Culture Shock

The other night I had a very strange dream in which I was driving on an interstate on ramp and kept seeing all these deer carcasses in the road. I soon caught up to a pick up truck from which these people, in Middle Eastern attire, were tossing the carcasses from the back. In the dream, it became clear to me that because they had seen so many dead deer in the road, they thought it was where everyone here put their deer carcasses.

Bizarre, I know. Hey, it was a dream. Don’t psychoanalize, just stay with me, because I want to talk to you about culture shock, which is serious and can cause some serious misunderstandings. You may even experience culture shock without ever leaving your laptop!

I personally experienced culture shock in a big way after I had lived in Mexico for three months. I realized living there was real, that I was a stranger in a strange land, and that everyone else was going about their business, while I was the one (pardon the continued metaphor) standing like a deer caught in the headlights.

The great Mexican food that I had had such an enthusiastic appetite for  lost its intrigue, and I just wanted some tomato soup and a grilled cheese. My Spanish skills limited me to conversations with ninos six and under, but I had a whole grown-up conversation in English inside me. Waking up to yet another bright and sunny day lost its luster. I wanted some rain. Or at least humidity. My eyes were craving green as they looked at a brown, rocky landscape.

And in the midst of trying to sort it all out, there finally came a small shower one afternoon. I stepped out to feel it and smell it, revel in it. Then a wise woman across the plaza, also on her porch, said to me, (in Spanish, of course), “You miss the rain and you miss your mama.” The short conversation (one a six year old could understand) made it clear to me that someone did indeed understand a little, and made me think there was hope yet. While still in culture shock, the culture suddenly seemed a bit more friendly.

Now, fast-forward to 2010 (that was long ago in 2005), and I’m pretty sure I had the weird dream about deer because I had had a conversation with a client the day prior about how social media conversation can go way beyond teaching you about your audience’s demographics, preferences or brand loyalty. Social media conversation teaches you about your audience’s culture.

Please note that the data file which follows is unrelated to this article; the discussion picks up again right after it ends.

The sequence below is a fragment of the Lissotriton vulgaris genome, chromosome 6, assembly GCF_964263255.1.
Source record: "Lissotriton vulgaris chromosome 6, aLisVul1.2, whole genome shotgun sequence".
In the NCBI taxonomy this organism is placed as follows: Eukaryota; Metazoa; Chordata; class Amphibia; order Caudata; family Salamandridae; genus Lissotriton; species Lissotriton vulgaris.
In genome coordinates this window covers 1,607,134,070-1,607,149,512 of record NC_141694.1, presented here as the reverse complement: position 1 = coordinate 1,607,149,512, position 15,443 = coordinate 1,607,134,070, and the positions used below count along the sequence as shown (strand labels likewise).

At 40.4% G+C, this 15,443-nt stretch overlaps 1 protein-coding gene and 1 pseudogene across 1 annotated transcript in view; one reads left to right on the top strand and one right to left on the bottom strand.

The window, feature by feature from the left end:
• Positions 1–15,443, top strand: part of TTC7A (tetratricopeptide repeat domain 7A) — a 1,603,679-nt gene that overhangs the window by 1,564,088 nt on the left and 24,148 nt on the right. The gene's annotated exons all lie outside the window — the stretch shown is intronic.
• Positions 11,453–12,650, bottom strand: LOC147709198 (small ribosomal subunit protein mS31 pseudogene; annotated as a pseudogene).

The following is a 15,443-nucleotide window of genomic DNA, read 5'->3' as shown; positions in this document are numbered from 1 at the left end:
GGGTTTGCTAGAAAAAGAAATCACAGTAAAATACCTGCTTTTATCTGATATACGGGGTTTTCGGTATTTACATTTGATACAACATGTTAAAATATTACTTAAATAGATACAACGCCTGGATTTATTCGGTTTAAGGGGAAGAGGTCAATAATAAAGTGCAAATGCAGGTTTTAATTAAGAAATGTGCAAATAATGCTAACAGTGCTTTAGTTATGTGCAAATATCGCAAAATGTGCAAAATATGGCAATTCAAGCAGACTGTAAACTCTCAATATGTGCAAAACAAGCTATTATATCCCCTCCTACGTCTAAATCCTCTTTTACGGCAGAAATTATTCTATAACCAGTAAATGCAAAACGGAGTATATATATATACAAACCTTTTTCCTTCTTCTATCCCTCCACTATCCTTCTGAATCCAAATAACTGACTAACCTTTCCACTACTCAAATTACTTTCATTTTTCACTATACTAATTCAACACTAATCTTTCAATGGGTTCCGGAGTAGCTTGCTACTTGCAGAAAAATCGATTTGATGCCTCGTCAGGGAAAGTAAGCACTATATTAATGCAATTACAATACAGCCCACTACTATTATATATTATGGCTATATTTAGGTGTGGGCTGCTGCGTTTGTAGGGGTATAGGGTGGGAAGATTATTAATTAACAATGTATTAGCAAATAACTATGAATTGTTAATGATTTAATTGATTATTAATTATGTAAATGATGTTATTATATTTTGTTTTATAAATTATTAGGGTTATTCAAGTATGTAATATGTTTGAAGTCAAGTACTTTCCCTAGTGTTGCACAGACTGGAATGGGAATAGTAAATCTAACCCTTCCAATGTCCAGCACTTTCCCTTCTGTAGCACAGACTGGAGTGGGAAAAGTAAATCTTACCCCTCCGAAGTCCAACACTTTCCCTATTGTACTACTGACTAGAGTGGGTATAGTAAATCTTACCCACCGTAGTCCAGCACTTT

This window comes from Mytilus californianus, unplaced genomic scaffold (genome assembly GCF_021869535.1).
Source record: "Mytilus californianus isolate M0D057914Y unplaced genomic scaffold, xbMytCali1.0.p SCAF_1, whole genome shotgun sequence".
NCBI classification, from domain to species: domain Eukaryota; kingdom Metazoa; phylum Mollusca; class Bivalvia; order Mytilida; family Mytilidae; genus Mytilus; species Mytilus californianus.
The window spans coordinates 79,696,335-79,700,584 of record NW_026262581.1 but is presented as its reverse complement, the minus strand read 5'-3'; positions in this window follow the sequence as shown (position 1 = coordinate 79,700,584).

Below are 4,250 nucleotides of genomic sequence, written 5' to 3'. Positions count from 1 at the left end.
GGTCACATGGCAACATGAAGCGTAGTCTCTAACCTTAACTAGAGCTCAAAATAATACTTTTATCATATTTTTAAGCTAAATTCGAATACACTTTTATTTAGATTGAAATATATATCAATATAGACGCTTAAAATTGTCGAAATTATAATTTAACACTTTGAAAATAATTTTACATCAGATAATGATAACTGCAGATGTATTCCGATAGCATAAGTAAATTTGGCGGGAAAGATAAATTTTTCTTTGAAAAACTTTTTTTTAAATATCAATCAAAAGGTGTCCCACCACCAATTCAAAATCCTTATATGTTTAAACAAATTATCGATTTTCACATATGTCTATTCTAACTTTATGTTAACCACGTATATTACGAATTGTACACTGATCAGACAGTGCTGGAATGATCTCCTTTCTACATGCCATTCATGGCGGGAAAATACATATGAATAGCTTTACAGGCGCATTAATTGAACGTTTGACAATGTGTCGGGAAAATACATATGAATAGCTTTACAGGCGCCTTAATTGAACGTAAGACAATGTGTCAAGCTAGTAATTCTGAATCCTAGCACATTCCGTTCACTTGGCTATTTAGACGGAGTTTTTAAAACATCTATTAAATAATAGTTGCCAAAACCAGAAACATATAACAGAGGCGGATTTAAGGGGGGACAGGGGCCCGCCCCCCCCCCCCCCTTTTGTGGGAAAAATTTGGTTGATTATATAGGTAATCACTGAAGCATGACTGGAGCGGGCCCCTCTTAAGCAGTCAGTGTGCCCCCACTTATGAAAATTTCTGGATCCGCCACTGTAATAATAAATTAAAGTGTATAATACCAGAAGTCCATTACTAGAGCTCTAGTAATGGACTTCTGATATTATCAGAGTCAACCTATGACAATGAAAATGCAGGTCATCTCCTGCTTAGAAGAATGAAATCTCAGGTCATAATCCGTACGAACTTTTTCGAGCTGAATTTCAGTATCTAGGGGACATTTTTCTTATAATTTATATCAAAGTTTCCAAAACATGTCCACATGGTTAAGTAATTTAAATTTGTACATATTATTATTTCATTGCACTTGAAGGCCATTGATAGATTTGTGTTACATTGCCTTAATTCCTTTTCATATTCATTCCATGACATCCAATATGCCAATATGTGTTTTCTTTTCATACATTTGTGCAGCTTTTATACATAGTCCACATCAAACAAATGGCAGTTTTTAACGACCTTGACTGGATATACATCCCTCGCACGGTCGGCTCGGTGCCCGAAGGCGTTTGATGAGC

So, as a brand, you’ve charted your demographics and buying behaviors are tracked and accounted for. You know where your customers live and what they like, according to your data. And then, you find your brand mentioned in social media. You start listening. Should you take part in the conversation? What do you say? What do you do? It’s all very overwhelming. And as the chatter increases and gets louder, you may find yourself in shock. Culture shock.

You always knew that yours was the wine and cheese crowd, but look at what your customers talk about in the social realms – beer and pizza! Working moms are always your best buyers. Or are they? Looks like lots of stay-at-home moms are chiming in here. Is it because they are on home computers more? How can you know? And would you look at that? Your customers are going to indie rock concerts – not Broadway musicals! Shocking!

So moving into the culture, I mean their social media world, you try to create content that others will respond to. Content your audience can relate to at least. Nothing. Are you talking to six year olds when your audience is all adults? It’s lonely and confusing. Then, you do something natural – like walking on the porch and smelling the rain or relating when someone misses their mama – and you find a pocket of understanding, someone who will talk to you. Can you build on that? What did you say or do? Can you look back and find what has led you into your audience’s culture?

Weird dreams and culture shock are not phrases normally heard in “social-media speak.” That’s why I wanted to talk about them here. I think who we are, where we are, and the culture in which we live, work and play, and the desire to communicate with others who are similar is an integral part of social media content creation and conversation. How else can you explain the mass appeal, to both the public and commercial sectors?

So ask yourself, as a brand wanting to engage your customers, are you serving grilled cheese when your audience really likes fish tacos? Are you trying to grow green grass in a land of sun and rocks? Are you sniffing for rain when there hasn’t been one drop for 55 straight days? And even if you find yourself a stranger in a strange land, can you be, of all things, gracious in the midst of culture shock?

See “Be Gracious” which I ungraciously decided to post before this deeper dive into culture shock.


One Response to “Culture Shock”

  1. Tammy Says:

    That was beautiful!

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